If you’re a little bored during this pandemic it just might be the perfect time for you to reach out and touch someone with a little love. Send that love in the form of a hand written letter.
Who doesn’t like to find a personal message ‘just to them’ in their mailbox, a message that says someone is thinking of them? Don’t type the letter. Pick up a pen and take your time crafting each word. Your handwriting is a little bit of you. Type is so impersonal. In intimate correspondence the hand written letter will always reign supreme.
You can dress up your letter with pictures. One picture is worth a thousand words. A picture to make your friend smile, a picture to make your friend think of something pleasing. Words and pictures together have delighted human beings for centuries. Why not now?
True, it slows one down to write, especially to hand write, but we need to slow ourselves down sometimes. Streamlining our activities in life may help us get more accomplished, but it’s quality we should be after, not quantity.
“Writing by hand, mouthing by mouth: in each case you get a very strong physical sense of the emergence of language … print obliterates it, type has no drawl”, says American novelist William Gass, and I agree.
If you must type because you have some physical problem, well ok, but most of us should do the human thing whenever possible, not the machine thing. Too many tasks these days are designated away from personal human touch.
Perhaps you’re writing to your friend while enjoying a cup of coffee. Tell them about it. Draw the cup. Take time. Describe where you’re sitting. Imagine your friend is with you and write stream of consciousness style just as though they were with you in person. Dot dot dot, dash, dash, dash. Sure, you could phone them, but maybe they’re busy and don’t care to be interrupted. A letter is always so very polite. It patiently waits to be read. It makes no demands, only offers delight
Turn your letter into a little book. It’s easily done by inserting a few sheets of paper.
Poke holes into the papers and use colored twine or ribbon to tie the pages together. Use your creativity. Turn on your imagaination and GO! Be an artist.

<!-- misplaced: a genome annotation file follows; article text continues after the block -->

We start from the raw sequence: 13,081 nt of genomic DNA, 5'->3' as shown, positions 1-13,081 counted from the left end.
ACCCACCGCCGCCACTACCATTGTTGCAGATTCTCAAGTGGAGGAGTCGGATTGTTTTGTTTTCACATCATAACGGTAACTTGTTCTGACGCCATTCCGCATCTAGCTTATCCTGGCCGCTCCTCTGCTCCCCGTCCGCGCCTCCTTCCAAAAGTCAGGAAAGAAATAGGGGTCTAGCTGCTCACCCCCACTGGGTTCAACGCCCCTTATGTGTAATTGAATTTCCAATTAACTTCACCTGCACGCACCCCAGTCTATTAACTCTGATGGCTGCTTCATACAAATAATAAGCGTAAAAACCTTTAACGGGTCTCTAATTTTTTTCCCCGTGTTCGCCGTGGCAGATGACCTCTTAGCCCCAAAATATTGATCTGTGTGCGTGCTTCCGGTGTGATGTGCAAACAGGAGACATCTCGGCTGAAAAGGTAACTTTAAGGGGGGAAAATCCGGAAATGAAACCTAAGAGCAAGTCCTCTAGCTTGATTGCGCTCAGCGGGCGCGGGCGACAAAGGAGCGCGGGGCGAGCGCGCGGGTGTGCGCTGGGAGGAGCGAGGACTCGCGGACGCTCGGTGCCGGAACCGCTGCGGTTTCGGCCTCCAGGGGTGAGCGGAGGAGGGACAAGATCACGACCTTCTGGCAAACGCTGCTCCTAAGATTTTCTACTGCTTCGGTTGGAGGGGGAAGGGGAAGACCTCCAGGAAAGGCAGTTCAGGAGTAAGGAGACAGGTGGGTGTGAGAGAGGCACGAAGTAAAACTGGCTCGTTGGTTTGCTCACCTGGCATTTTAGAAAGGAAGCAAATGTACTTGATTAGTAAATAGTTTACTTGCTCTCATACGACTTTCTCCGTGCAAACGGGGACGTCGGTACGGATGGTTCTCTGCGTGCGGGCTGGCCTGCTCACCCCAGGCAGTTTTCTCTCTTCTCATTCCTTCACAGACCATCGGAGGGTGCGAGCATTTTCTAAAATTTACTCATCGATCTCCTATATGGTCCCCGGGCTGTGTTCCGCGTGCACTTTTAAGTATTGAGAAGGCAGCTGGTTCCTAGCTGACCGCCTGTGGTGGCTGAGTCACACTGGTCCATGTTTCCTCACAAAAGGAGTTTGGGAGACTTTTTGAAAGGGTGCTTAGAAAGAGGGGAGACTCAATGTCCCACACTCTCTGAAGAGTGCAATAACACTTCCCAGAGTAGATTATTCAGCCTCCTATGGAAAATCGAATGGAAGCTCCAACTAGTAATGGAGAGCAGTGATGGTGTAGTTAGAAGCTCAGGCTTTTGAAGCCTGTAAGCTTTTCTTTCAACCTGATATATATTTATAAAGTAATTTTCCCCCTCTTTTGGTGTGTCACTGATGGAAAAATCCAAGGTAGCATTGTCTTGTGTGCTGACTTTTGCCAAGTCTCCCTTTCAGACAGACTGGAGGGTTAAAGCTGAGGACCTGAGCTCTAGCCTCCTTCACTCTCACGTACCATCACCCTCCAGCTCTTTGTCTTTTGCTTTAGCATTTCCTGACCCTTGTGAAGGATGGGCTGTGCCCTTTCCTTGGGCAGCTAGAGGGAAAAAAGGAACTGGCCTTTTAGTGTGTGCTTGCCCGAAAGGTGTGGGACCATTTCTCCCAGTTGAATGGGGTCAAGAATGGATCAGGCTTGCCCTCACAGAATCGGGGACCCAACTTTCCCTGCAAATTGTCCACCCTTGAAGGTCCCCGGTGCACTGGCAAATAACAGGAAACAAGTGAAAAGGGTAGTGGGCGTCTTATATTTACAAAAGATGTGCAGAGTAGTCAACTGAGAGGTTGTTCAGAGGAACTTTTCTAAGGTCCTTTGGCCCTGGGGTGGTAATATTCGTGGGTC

The act of writing is a wonderful discipline. Our minds are forced to send messages to our fingers and our fingers must respond with precision. We can’t be in a rush. We must discipline ourselves to write slowly and carefully so our writing is not only legible, but also handsome. Most of us care how we look. We should also care how our writing looks and if we’re not pleased we should practice. Practice makes improvement!
Writing is like yoga. It forces our bodies to obey our minds. It encourages us toward harmony. A letter should be a work of art that not only touches the heart of our friend, but hopfully also entertains them, and in this pandemic who couldn’t use a little extra entertainment.
Machines have no grace. Hopefully we humans do, and our handwritten, artful letters can sprinkle a little of that grace out into our weary world as we reach out to others in this most personal way.
Speak with your pen! Send the gift of a letter to someone letting them know you are thinking of them. If it’s a heart to heart letter it just might make their day and wouldn’t you feel good about yourself if you could make another so happy. Sure you would.
“More than kisses, letters mingle souls; For, thus friends absent speak.” _____John Donne
4 thoughts on “Why not write a letter?”
Carol, I love the John Donne quote! In fact, it inspired me to write two friends in nursing homes tonight. I write them notes anyway, but I made sure I got them written tonight. Mo
Mo, You’re a very good girl. I’m sure your letters will make your friends very happy. You made me happy too by reading my post. Thanks.
I enjoyed reading this blog of yours about the many good things about letter-writing. As you know, you’re “preaching to the choir” with regards to the importance and value of letter-writing. But as you also know, I place emphasis on quality versus quantity in all aspects of my life, so my correspondence with you is really my only one, on a personal level. And great letters your letters are.
After spending five enjoyable days with me, Holly and baby Melanie traveled back to Holly’s mother’s home yesterday, so I had a chance to reply to your most recent letter and I placed it in today’s outgoing mail, so you should receive it this Thursday or Friday, I would think.
Through this blog, I’m glad to hear that you’re sounding well and cheerful.
Greg, It’s always nice to hear from you. I’ll be eager to get all the details of your visit with Holly and Melanie.